Redating the earliest humans
In 1967, anthropologist Richard Leakey and a team of fossil hunters found the skulls and other remains of two humans, originally dated to 130,000 years ago and classified as Homo sapiens, in the Omo Valley of Ethiopia. Now 40 years later, researchers have pushed back the ages of these earliest-dated modern humans to 195,000 years ago.
This redating is not the first time scientists have taken another look at the
ages of the two specimens, Omo I and Omo II. In 2003, a separate study revamped
their date to approximately 160,000 * years ago, but
new dating techniques and the inclusion of new sedimentological data have added
another 30,000 years to their age, as published in the Feb. 17 Nature.
"This kind of work helps people understand how science works," says Richard Potts, director of Human Origins with the Smithsonian Institution, who was not involved in the study. "People think it's all driven by discovery, but we've known about these finds for a while and it's the evaluation of the original site that is interesting here."
The white band at the center of the left side of the photo indicates the layer of tuff within the Kibish formation in the Omo Valley of Ethiopia, where Omo I and Omo II were found. Image courtesy of Frank Brown.
The original date was based on thorium and uranium isotopes of a mollusk shell found with Omo I and II. The new study, however, used argon isotopic dating on feldspar crystals found in pumice clasts from the volcanic layers above and below the bones, which provided a range of dates for the fossils.
"Thorium/Uranium dating in the 1960s was not as reliable as current dating methods," says Frank Brown of the University of Utah at Salt Lake City, and co-author on the study. The argon method "can now date things we couldn't touch in the 1960s."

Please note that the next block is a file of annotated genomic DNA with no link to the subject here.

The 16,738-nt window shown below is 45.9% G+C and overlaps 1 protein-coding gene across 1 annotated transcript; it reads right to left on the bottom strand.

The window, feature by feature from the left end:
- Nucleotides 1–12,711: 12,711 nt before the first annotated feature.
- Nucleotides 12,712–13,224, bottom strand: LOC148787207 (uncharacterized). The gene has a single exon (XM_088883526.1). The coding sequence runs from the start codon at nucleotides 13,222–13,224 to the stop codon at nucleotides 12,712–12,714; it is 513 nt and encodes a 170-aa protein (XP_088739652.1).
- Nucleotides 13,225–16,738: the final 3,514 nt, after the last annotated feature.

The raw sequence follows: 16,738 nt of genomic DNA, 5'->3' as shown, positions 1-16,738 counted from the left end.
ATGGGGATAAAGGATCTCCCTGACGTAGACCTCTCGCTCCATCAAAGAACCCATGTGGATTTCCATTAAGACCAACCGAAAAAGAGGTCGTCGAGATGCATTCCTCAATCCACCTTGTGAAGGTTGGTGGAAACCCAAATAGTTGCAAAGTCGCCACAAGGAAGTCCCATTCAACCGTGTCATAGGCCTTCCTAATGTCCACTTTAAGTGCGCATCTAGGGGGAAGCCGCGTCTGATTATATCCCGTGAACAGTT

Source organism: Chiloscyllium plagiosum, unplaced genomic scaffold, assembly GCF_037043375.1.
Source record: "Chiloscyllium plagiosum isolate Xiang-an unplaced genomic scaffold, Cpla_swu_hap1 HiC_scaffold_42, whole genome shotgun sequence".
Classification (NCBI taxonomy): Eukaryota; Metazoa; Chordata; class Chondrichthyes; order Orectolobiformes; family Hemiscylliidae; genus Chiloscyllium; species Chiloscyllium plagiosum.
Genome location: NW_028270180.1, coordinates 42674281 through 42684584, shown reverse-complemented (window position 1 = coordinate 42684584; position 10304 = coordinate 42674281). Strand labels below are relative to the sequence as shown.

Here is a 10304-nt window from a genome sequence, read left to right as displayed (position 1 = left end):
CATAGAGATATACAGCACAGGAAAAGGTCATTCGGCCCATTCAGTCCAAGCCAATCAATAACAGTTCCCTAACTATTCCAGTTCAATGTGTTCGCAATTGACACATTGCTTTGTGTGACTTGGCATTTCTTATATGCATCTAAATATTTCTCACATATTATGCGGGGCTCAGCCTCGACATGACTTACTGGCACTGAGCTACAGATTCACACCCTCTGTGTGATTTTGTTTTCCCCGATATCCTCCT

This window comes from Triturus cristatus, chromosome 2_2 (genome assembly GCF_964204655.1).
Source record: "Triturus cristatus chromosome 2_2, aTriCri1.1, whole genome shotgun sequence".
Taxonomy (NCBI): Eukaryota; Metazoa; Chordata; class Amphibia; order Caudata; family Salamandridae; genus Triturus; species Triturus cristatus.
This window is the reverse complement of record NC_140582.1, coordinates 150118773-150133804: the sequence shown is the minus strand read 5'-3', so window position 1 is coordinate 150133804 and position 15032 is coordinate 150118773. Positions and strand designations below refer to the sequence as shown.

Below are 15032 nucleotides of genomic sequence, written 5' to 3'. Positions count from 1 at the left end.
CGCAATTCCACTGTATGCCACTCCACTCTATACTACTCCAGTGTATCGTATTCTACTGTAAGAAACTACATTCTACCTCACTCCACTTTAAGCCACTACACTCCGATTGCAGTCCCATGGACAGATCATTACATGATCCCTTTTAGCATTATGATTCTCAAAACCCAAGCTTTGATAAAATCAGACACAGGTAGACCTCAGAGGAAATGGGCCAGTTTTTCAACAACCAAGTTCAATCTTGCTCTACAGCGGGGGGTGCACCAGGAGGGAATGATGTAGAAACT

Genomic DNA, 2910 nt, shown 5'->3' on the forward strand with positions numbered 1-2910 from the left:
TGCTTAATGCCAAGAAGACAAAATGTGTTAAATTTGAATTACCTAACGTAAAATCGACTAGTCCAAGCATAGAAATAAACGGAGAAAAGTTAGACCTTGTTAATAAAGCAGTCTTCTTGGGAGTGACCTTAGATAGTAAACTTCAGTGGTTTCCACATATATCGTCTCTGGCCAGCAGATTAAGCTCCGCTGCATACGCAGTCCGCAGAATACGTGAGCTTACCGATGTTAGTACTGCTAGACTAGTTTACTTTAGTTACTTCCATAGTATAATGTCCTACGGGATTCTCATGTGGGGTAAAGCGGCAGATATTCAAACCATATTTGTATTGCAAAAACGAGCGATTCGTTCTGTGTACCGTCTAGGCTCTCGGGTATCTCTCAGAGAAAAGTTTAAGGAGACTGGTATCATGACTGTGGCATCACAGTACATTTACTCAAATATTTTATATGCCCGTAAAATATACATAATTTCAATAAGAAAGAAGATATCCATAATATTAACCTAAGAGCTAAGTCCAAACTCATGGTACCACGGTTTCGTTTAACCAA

Brown, who was working with a separate expedition in Ethiopia in 1967 when Omo I and II were found, returned with his colleagues to the original excavation sites. Although the original researchers incorrectly identified the location of Omo II in the literature, Brown says that he and colleagues were able to use a series of photos from K. Butzer and a hand-drawn map from Paul Abell, to return to the precise spot of the fossil find. "We knew when we were at the site because we could hear it," Brown says. "Pumice makes a very distinctive sound under your feet it's the crunching of the glass."
These centimeter-thick laminations represent annual flooding for the Nile River, deposited in about 1,000 years. The machete, for scale, is 60 cm long. Photo courtesy of Frank Brown.
The volcanic layers provided the age limits for the specimens, but within this range were centimeter-thick laminations composed of ooze from organic remains that decayed in an oxygen-free environment. Called sapropels, these small laminations contain monsoon deposits from the Nile to the Mediterranean that record a 20,000-year cycle. The wobble of Earth's axis, which controls the climate cycle between wet and dry years, can thus predict the age of the sapropels, Potts says.
"This is the first study to couple well-dated climate cycles and Argon/Argon dating," Potts says. Using this correlation, the authors give Omo I and II a new age of 195,000 +/- 5,000 years old.
Although both specimens were found in relatively close proximity to one another, much of the dating debate has been over the fact that Omo II "looks a little more archaic in its features," Potts says. The next step then is to find more samples to determine the variation in human populations at that time, he says. "We know these specimens were from the same geologic layer, but do we know if here was more than one population? Were they living together? The only way to know is to get more."
For Brown, the next step is to spend more time understanding the sapropel correlation.
"I think we can correlate a lot of things
with astronomically controlled
climate changes," Brown says. For example, there is a 750,000-year-old
tuff layer at Kibish, but no corresponding sapropel. "If we don't see a
one-to-one correlation and we don't there's a reason. It's always
the pieces that don't fit that give you the most information," Brown says.
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